By-Election Result: Lomond North

Background

Our very last by-election of a jam-packed 2021, though not quite the last of the 2017-2022 term, brought us to Lomond North. This was the third by-election both of the term and the year for Argyll & Bute Council, after a double back in March. Triggering this one was Conservative councillor Barbara Morgan, who resigned just a shade before the cut-off point where a by-election wouldn’t have been required.

I reckoned the Conservatives were the favourites here, given the combination of relative rurality and their strength in 2017. Rarely for a mainland ward, I didn’t expect the SNP to have much of a chance here, as 2017 was the first time they’d ever elected a councillor in this ward. Instead, if there was to be a challenger, it’d be from an Independent.

First Preferences

Note that 29.5% of the 2017 vote had went to Independent candidates not standing this time, alongside 6.3% for Labour and 4.0% for the Lib Dems, who also opted not to stand candidates. Once again bear in mind that as this is a transferable voting system, no parties have “stood aside” for another, as that’d be a pointless exercise.

Sure enough, the Conservatives emerged with a very healthy lead, boosted by a double-digit growth in their vote share. The SNP increased their share too, although not to the same degree, which allowed them to remain a bit ahead of Independent newcomer Mark Irvine – at this point. Despite having previously served as a councillor the other Independent, Robert MacIntyre, barely increased his vote and placed fourth.

Transfers

As no candidate had an outright majority of the vote, transfer rounds were necessary. The quota to reach here was 912 votes.

Although the SNP were the runners up in terms of first preferences, MacIntyre’s transfers saw Irvine squeak into second by just 5 votes in stage 2. That set up a Conservative-Independent head to head, where the Conservatives were the victors. I’d noted in the preview that I reckoned an Independent would run the Conservatives much closer than the SNP would. That belief appears to have been vindicated, albeit we can’t do the direct Con vs SNP comparator as the data for that is missing at the moment.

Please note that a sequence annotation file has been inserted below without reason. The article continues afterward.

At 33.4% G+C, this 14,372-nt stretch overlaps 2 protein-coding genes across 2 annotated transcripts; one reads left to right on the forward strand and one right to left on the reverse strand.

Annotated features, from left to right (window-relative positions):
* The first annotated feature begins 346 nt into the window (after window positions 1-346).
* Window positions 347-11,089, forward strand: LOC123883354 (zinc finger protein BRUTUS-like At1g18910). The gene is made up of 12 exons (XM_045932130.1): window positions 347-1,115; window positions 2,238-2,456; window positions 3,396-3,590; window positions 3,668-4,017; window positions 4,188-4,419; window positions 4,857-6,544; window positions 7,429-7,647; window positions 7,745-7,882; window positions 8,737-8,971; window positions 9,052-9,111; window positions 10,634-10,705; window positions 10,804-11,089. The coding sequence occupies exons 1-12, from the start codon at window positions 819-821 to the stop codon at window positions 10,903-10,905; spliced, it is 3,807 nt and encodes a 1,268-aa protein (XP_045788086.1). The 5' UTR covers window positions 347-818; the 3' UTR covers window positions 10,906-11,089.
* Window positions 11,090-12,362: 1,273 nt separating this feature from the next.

Detailed Data

Machine counts typically mean some really juicy data, though this time we only have the breakdown of results per polling district.

We also have, ahem, rather more detail on the district breakdown than was given in 2017 – I shall say no more on that. Anyway, this shows a relatively neat division of the ward. Befitting their status of lead party overall the Conservatives led in most districts, particularly in the middle of the ward. Of these, they did best in and around Rhu.

The SNP meanwhile continued to hold sway in the north of the ward. Their strongest district was AD10, which is a very small district otherwise empty of labels, but includes Succoth. That leaves Irvine with the lead in most of the Rosneath peninsula, most strongly in Kilcreggan. Although Rosneath village remained MacIntyre’s base of support, he didn’t repeat the lead in that district he had in 2017.

As noted above, we’re unfortunately lacking the document necessary to check the full second preference data – and to compare other head-to-head scenarios. That’s a shame, but it was the last Friday before Christmas, so can’t quite blame the elections office for having a wee blip! It’s also, if we’re being honest, a little bit less exciting when there are only two party candidates.

Barring a last minute surprise poll before Christmas, this should be the last article analysing an individual by-election or poll this year. However! It’s not the end of BBS content for the year, as next week it’ll be time for the usual annual review pieces. Make sure to check back then as we go through the sum and total of the year’s by-elections, and a final quarter look at parliamentary and constitutional polling.

If you find this or other Ballot Box Scotland output useful and/or interesting, and you can afford to do so, please consider donating to support my work. I love doing this, but it’s a one-man project and takes a lot of time and effort. All donations, no matter how small, are greatly appreciated and extremely helpful.
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4 Comments

  1. “Stage 4” is a nonsense and should not be happening. When the remaining number of candidates equals the remaining number of vacancies, then they are deemed to be elected. They do not have to reach the quota. See the Regulations and the Electoral Commission’s guidance to candidates and agents.

    • It isn’t necessary, but it also has no bearing whatsoever on the final outcome, and expending effort angrily declaring it “a nonsense” feels like a waste of energy at any time of year, never mind two days before Christmas!

      • Well indeed. Perhaps I am underemployed. But there may be a serious point, in that the extra stage confuses matters and may mean there is less chance of the head-to-head result appearing in the press. Those who fail to fill in all their preferences should be reminded of the consequences, should they not?

  2. The “Helensburgh Advertiser” of 17th December, under a headline which includes the words “Full Result”, fails to mention the head-to-head result all, never mind give the figures. So readers are left unaware that the Conservative defeated the leading independent by a modest 94 votes.

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